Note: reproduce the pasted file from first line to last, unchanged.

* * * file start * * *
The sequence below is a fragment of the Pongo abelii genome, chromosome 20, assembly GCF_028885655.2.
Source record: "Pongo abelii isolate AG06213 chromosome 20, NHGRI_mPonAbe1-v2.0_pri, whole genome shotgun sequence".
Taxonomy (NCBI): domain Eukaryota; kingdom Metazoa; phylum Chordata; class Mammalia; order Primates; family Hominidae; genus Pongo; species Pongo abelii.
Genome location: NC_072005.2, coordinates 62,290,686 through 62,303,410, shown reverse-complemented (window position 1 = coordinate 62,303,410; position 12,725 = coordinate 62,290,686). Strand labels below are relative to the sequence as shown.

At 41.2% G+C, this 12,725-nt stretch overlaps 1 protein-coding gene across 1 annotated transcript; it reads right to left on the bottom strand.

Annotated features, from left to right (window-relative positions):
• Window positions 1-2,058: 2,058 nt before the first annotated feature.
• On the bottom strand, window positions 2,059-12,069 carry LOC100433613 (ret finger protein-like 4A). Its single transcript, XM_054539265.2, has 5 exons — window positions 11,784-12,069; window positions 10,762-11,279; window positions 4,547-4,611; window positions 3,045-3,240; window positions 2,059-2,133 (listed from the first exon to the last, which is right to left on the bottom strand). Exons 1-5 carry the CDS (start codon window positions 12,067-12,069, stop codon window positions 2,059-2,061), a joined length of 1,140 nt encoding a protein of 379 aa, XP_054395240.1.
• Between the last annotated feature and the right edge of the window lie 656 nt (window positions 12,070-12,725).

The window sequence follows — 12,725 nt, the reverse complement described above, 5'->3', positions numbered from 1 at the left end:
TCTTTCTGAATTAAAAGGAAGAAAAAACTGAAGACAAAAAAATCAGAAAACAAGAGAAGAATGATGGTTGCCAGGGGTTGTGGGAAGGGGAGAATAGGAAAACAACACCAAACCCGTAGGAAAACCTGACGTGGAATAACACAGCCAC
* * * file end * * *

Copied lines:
The sequence below is a fragment of the Pongo abelii genome, chromosome 20, assembly GCF_028885655.2.
Source record: "Pongo abelii isolate AG06213 chromosome 20, NHGRI_mPonAbe1-v2.0_pri, whole genome shotgun sequence".
Taxonomy (NCBI): domain Eukaryota; kingdom Metazoa; phylum Chordata; class Mammalia; order Primates; family Hominidae; genus Pongo; species Pongo abelii.
Genome location: NC_072005.2, coordinates 62,290,686 through 62,303,410, shown reverse-complemented (window position 1 = coordinate 62,303,410; position 12,725 = coordinate 62,290,686). Strand labels below are relative to the sequence as shown.

At 41.2% G+C, this 12,725-nt stretch overlaps 1 protein-coding gene across 1 annotated transcript; it reads right to left on the bottom strand.

Annotated features, from left to right (window-relative positions):
• Window positions 1-2,058: 2,058 nt before the first annotated feature.
• On the bottom strand, window positions 2,059-12,069 carry LOC100433613 (ret finger protein-like 4A). Its single transcript, XM_054539265.2, has 5 exons — window positions 11,784-12,069; window positions 10,762-11,279; window positions 4,547-4,611; window positions 3,045-3,240; window positions 2,059-2,133 (listed from the first exon to the last, which is right to left on the bottom strand). Exons 1-5 carry the CDS (start codon window positions 12,067-12,069, stop codon window positions 2,059-2,061), a joined length of 1,140 nt encoding a protein of 379 aa, XP_054395240.1.
• Between the last annotated feature and the right edge of the window lie 656 nt (window positions 12,070-12,725).

The window sequence follows — 12,725 nt, the reverse complement described above, 5'->3', positions numbered from 1 at the left end:
TCTTTCTGAATTAAAAGGAAGAAAAAACTGAAGACAAAAAAATCAGAAAACAAGAGAAGAATGATGGTTGCCAGGGGTTGTGGGAAGGGGAGAATAGGAAAACAACACCAAACCCGTAGGAAAACCTGACGTGGAATAACACAGCCAC